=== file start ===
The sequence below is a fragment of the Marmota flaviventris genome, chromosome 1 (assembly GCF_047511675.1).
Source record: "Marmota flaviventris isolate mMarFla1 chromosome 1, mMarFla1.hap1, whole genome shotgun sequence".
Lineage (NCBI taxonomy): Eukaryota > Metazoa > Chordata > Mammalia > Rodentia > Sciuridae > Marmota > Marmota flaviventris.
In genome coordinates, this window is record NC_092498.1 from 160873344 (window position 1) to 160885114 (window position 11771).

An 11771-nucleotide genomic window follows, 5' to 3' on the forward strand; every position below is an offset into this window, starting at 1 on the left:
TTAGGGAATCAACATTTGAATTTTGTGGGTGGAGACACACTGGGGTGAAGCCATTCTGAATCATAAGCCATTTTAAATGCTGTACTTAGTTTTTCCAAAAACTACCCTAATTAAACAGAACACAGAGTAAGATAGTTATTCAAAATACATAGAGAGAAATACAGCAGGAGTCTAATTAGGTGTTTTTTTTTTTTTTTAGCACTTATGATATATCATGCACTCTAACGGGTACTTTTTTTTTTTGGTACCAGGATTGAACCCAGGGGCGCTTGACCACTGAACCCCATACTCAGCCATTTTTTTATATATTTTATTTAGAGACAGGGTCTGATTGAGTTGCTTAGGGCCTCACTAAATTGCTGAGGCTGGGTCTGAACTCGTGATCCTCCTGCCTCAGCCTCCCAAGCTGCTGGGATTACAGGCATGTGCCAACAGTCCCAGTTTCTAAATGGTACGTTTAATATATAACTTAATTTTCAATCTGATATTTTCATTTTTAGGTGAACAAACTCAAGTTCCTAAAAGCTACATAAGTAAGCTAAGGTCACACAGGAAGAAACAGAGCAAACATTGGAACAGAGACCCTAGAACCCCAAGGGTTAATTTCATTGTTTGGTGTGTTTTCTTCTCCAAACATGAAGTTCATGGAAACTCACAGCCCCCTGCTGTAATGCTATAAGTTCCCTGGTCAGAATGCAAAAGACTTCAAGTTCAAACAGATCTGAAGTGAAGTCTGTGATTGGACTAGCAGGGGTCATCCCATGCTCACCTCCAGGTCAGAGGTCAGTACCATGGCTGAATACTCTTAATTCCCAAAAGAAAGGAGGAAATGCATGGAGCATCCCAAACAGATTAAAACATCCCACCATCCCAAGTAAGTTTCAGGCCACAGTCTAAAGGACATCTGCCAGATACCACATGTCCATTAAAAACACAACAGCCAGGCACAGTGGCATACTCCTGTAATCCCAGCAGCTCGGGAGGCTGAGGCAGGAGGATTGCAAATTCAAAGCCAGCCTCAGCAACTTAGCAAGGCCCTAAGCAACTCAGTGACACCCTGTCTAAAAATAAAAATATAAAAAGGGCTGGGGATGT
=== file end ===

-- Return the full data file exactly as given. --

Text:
The sequence below is a fragment of the Marmota flaviventris genome, chromosome 1 (assembly GCF_047511675.1).
Source record: "Marmota flaviventris isolate mMarFla1 chromosome 1, mMarFla1.hap1, whole genome shotgun sequence".
Lineage (NCBI taxonomy): Eukaryota > Metazoa > Chordata > Mammalia > Rodentia > Sciuridae > Marmota > Marmota flaviventris.
In genome coordinates, this window is record NC_092498.1 from 160873344 (window position 1) to 160885114 (window position 11771).

An 11771-nucleotide genomic window follows, 5' to 3' on the forward strand; every position below is an offset into this window, starting at 1 on the left:
TTAGGGAATCAACATTTGAATTTTGTGGGTGGAGACACACTGGGGTGAAGCCATTCTGAATCATAAGCCATTTTAAATGCTGTACTTAGTTTTTCCAAAAACTACCCTAATTAAACAGAACACAGAGTAAGATAGTTATTCAAAATACATAGAGAGAAATACAGCAGGAGTCTAATTAGGTGTTTTTTTTTTTTTTTAGCACTTATGATATATCATGCACTCTAACGGGTACTTTTTTTTTTTGGTACCAGGATTGAACCCAGGGGCGCTTGACCACTGAACCCCATACTCAGCCATTTTTTTATATATTTTATTTAGAGACAGGGTCTGATTGAGTTGCTTAGGGCCTCACTAAATTGCTGAGGCTGGGTCTGAACTCGTGATCCTCCTGCCTCAGCCTCCCAAGCTGCTGGGATTACAGGCATGTGCCAACAGTCCCAGTTTCTAAATGGTACGTTTAATATATAACTTAATTTTCAATCTGATATTTTCATTTTTAGGTGAACAAACTCAAGTTCCTAAAAGCTACATAAGTAAGCTAAGGTCACACAGGAAGAAACAGAGCAAACATTGGAACAGAGACCCTAGAACCCCAAGGGTTAATTTCATTGTTTGGTGTGTTTTCTTCTCCAAACATGAAGTTCATGGAAACTCACAGCCCCCTGCTGTAATGCTATAAGTTCCCTGGTCAGAATGCAAAAGACTTCAAGTTCAAACAGATCTGAAGTGAAGTCTGTGATTGGACTAGCAGGGGTCATCCCATGCTCACCTCCAGGTCAGAGGTCAGTACCATGGCTGAATACTCTTAATTCCCAAAAGAAAGGAGGAAATGCATGGAGCATCCCAAACAGATTAAAACATCCCACCATCCCAAGTAAGTTTCAGGCCACAGTCTAAAGGACATCTGCCAGATACCACATGTCCATTAAAAACACAACAGCCAGGCACAGTGGCATACTCCTGTAATCCCAGCAGCTCGGGAGGCTGAGGCAGGAGGATTGCAAATTCAAAGCCAGCCTCAGCAACTTAGCAAGGCCCTAAGCAACTCAGTGACACCCTGTCTAAAAATAAAAATATAAAAAGGGCTGGGGATGT